Digital Assistants can protentially make our lives easier. Users have lots of expectations for digital assistants like Amazon Alexa, Apple’s Siri, and Microsoft’s Cortana. Consumers ask for information, reminders, the weather report and expect the digital assistant to be reliable and trustworthy.
Enterprise users also expect the digital assistant to have these same qualities so they can complete very important tasks in an enterprise environment. If users don’t trust the digital assistant, they won’t use it. If they won’t use the digital assistant, support costs go up and customer satisfaction goes down.
Just like when people first meet strangers, it takes time for users to build trust with a digital assistant. Conversations usually start out as transactional. The user asks the digital assistant to do something and expects it to perform. With each successful interaction, trust between users and the digital assistant improves. Conversation design can take users to more complex, proactive conversations.
- Introduce the digital assistant to the user.
- Let the user know that the digital assistant is a bot, not a live human agent.
- Tell the user what the digital assistant’s capabilities are.
- Set clear expectations for the digital assistant.
- Suggest topics for the user to learn about.
Onboarding users when they first interact with a digital assistant is very important in building trust. As trust improves, users are more comfortable interacting with the digital assistant. As with a human relationship, it’s important that the digital assistant tells users how information and knowledge is used, so they can maintain and build trust.
- Make the digital assistant visible and easy to access in your product or on your website.
- Introduce the digital asssistant and what types of questions it can answer.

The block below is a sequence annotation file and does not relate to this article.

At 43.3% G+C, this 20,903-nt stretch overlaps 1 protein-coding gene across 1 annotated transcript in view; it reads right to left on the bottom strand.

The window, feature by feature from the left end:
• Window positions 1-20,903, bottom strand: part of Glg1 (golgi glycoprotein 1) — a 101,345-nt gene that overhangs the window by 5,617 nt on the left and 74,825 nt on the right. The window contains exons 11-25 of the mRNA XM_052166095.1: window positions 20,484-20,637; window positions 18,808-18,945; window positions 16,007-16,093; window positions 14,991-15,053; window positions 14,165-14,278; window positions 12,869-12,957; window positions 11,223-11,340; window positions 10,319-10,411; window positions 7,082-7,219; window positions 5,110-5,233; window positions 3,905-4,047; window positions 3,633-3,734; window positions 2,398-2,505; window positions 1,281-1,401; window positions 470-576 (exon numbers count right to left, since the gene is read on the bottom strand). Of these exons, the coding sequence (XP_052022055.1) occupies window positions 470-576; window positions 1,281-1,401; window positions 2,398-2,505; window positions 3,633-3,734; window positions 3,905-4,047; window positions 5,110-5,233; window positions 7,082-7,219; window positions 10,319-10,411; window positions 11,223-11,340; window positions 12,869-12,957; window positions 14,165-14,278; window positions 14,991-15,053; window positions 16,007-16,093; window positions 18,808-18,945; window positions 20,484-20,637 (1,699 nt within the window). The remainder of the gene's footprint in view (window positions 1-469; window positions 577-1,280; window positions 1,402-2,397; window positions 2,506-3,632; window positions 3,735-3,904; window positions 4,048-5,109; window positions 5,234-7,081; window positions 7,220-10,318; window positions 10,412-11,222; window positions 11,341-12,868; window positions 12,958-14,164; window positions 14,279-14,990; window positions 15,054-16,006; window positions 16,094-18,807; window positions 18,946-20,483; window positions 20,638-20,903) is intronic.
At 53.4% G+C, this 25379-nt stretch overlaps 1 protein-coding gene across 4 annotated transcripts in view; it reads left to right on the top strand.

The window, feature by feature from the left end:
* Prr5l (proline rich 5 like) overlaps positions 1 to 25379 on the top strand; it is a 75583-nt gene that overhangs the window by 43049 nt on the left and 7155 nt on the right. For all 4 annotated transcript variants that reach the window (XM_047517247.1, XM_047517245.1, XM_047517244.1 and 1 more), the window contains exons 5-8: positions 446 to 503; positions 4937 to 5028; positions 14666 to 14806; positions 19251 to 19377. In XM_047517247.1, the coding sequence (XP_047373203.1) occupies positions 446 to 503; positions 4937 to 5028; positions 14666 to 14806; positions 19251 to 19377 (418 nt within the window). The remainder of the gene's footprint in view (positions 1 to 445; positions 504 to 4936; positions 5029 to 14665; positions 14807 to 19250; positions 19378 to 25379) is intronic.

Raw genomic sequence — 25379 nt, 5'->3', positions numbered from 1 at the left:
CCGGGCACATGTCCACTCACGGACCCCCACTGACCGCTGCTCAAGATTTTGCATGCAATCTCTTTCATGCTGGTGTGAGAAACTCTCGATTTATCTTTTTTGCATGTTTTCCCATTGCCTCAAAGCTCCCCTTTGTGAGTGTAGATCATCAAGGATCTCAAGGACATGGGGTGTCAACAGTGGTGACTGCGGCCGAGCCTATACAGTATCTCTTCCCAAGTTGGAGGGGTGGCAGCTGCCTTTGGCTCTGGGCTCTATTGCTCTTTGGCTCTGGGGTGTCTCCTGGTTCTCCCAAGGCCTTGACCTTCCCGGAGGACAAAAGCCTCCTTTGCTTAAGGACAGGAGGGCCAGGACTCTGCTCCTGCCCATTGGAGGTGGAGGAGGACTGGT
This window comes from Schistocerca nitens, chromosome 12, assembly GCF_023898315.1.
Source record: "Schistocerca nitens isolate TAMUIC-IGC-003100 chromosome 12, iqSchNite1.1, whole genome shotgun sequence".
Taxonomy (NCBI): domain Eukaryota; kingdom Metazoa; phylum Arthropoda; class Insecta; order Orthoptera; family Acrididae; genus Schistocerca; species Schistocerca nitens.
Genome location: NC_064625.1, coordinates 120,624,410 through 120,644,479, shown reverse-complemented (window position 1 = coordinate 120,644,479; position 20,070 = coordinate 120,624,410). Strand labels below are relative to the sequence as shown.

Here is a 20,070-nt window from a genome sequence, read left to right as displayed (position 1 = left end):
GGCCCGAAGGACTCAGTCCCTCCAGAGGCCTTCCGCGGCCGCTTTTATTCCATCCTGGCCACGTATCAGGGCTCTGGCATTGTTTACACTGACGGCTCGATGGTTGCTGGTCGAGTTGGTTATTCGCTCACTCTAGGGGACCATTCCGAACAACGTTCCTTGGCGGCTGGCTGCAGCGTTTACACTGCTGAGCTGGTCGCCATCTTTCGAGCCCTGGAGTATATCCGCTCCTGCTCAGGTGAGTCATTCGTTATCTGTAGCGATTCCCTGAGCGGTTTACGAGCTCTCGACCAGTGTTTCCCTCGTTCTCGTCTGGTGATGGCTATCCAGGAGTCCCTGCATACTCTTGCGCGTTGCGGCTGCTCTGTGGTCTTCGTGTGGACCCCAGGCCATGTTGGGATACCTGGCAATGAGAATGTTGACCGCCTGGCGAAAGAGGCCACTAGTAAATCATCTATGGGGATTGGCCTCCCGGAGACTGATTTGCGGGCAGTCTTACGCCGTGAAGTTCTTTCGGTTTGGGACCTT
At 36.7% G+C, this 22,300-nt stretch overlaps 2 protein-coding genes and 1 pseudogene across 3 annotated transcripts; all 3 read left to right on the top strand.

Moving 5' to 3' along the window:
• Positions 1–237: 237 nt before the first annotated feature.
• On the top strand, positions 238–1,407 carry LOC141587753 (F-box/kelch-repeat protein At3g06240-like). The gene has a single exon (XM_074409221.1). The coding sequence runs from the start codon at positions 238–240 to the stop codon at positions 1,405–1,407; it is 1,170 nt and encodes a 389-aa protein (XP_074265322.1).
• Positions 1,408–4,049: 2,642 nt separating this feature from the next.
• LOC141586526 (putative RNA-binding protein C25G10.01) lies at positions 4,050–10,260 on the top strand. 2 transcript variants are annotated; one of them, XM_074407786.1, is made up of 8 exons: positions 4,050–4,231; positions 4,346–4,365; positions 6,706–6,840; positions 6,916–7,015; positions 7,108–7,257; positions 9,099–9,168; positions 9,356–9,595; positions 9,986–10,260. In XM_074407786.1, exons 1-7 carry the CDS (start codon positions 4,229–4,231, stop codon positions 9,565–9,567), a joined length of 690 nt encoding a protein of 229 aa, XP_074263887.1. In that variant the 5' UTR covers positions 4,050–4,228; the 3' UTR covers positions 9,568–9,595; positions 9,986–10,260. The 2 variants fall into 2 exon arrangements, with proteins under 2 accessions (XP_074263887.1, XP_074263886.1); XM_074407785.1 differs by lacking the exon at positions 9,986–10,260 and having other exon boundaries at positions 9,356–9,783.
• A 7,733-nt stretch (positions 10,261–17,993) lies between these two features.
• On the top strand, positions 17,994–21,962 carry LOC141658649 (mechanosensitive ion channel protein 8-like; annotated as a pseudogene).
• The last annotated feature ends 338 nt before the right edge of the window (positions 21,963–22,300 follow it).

- Be sure the digital assistant easy to use, intuitive. If it’s easy to use, people will use it.
- Digital Assistant should load quickly and understand what users are saying.
- Give users a seamless experience.
Ever had a friend who says I’ll pick you up in 5 minutes and comes late or not at all? Do you have a go-to friend who you know you can rely on in an emergency? These aren’t qualkities we want in a good friend. Users expect the reliability from digital assistants. They want the digital assistant to be consistent and reliable. No one likes an unreliable friend!
- Make every interaction consistent, so that the user feels comfortable in the digital assistant’s skills.
- Keep a consistent tone and voice that matches your company branding.
- Digital assistants should know and understand customers.
- Let users feel successful when using the digital assistant to complete their tasks.
- Give users the information they need without sales pressure.
When we have friendships, we’d like to know that we can trust them. If they lie to us or say they will do something and don’t fulfill their promise, we don’t have a good relationship. Or we aren’t friends anymore. Same goes for digital assistants. Users expect digital assistants to be consistent and reliable. No one likes an unreliable friend!
- Give users a satisfactory experience every time, so users want to come back.
- Be honest with users about how you can help them (and how you can’t).
- Use some small talk to help users feel at ease.
- The digital assistant’s conversations should be natural, not robotic. Like the user is talking to a friend or colleague.
- If the digital assistant can’t answer the user’s questions, let them know how to contact customer support (live chat, email, phone).